Larsen’s Lyric Symphony seems to be ironically titled because it is far less lyrical than the String Symphony and does not really bear resemblance to Alexander Zemlinsky’s similarly titled work, a gorgeously overripe representation of music before it was eviscerated by Arnold Schoenberg. However, what it does share from the era of the early 20th century are highly chromatic harmonies that bear out Larsen’s statement that her “style is not recognized in the consistent use of a harmonic language.” In the liner notes to the CD, composer Russell Platt writes that “harmonically the whole thing sounds like Gershwin queerly tainted by Berg.” This is a darker-hued work with the sense of disorientation and anxiety that heavily chromatic harmonies can convey. I do love how Larsen, partway into the first movement, temporarily dispels the anxiety with a huge up-swelling in the deep brass that sounds like something out of Lester Trimble’s great Symphony No. 3.
Parts of this work, especially the second movement, invite the question of how far Larsen can go on her harmonic and rhythmic strengths alone. In the “Quiet” movement, the answer is pretty far. She achieves an intriguing impression of stasis. Yet one is always waiting to see when, or if, she is going to resolve things in a full-blown melody. She usually does, and the expectation she sets up is part of the dramatic suspense that keeps one riveted. However, this does not always work. In the last part of the Lyric Symphony, Larsen seems to rely too much on punchy, percussive rhythms that become fatiguing. Nevertheless, if Larsen’s rambunctiousness occasionally gets the better of her, I say, Oh, felix culpa! Look at what her sense of adventure has accomplished.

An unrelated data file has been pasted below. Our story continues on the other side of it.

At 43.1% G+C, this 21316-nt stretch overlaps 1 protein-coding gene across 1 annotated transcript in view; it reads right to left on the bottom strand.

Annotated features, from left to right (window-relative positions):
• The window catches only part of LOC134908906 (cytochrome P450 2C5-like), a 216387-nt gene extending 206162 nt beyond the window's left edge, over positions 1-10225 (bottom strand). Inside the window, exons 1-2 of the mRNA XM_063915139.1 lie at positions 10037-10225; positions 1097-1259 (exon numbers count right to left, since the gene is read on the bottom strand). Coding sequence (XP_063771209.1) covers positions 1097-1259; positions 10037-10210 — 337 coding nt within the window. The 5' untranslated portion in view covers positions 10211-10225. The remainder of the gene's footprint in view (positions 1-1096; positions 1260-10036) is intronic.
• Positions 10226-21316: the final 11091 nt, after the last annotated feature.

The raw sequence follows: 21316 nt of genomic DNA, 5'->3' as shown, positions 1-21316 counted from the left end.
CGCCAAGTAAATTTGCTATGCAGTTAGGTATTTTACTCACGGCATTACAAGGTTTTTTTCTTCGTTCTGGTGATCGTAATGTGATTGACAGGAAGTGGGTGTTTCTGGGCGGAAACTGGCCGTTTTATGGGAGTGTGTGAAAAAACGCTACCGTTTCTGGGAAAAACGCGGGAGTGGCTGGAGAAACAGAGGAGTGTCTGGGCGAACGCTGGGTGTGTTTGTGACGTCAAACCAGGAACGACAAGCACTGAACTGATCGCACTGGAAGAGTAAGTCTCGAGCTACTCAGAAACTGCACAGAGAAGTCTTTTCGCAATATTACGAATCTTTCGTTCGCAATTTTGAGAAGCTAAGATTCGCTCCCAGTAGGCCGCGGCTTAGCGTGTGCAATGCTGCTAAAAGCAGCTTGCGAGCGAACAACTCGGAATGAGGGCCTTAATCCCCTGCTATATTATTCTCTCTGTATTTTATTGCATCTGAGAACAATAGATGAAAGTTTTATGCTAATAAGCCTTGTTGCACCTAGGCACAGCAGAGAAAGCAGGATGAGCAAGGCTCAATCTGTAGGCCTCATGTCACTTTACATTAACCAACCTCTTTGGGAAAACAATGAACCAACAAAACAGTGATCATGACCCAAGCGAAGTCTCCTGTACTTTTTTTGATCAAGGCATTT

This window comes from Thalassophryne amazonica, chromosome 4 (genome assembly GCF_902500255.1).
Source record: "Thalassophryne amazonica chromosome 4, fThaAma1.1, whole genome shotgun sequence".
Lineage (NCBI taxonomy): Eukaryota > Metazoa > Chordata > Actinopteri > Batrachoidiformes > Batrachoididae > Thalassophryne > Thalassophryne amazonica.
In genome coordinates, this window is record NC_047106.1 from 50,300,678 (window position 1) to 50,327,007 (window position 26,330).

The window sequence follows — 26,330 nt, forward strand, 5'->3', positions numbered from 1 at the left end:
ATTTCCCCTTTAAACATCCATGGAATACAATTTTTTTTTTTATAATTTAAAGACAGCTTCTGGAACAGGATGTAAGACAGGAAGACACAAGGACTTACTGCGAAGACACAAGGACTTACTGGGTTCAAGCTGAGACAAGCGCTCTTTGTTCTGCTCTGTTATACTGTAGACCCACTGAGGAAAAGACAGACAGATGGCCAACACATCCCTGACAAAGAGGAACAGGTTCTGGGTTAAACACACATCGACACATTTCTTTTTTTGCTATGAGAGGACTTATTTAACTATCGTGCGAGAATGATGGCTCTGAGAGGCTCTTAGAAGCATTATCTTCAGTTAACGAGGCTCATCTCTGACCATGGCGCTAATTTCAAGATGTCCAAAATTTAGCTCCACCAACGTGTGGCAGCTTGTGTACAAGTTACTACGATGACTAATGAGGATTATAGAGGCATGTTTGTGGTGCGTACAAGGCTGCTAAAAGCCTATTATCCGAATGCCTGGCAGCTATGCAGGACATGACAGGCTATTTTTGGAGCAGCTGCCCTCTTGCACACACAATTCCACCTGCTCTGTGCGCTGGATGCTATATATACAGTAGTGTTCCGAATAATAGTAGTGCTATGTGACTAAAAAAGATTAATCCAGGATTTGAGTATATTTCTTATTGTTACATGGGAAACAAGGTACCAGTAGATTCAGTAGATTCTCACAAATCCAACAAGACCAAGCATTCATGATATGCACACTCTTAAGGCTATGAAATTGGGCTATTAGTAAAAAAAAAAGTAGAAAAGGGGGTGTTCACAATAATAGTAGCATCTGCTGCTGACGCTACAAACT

I have only briefly mentioned Larsen’s educational pedigree, principally that she studied with one of the relatively unsung heroes of American music, Dominick Argento. Another decisive impact seems to have been Sister Colette, one of the St. Joseph nuns at Christ the King School in Minneapolis. Larsen writes that “Sister Colette was extraordinary in the kinds of repertoire she gave me. I played a very unusual repertoire—Mozart, Bartok, Stravinsky, Japanese music and boogie right away. That variety was very important in introducing so many different musical sounds and colors to me.” (Larsen’s easy mastery of musical idioms reminds me of Peter Schickele.) Equally important, in the pre-Vatican II era in which Larsen’s grade-school studies took place, the students of Christ the King learned to read and sing Gregorian chant, starting in the first grade. Thus, says Larsen, “I became fascinated with rhythm through a natural grounding in Chant.” She laments the loss of this resource, and so should we. Maybe that is where the “natural” sound of Larsen’s music comes from.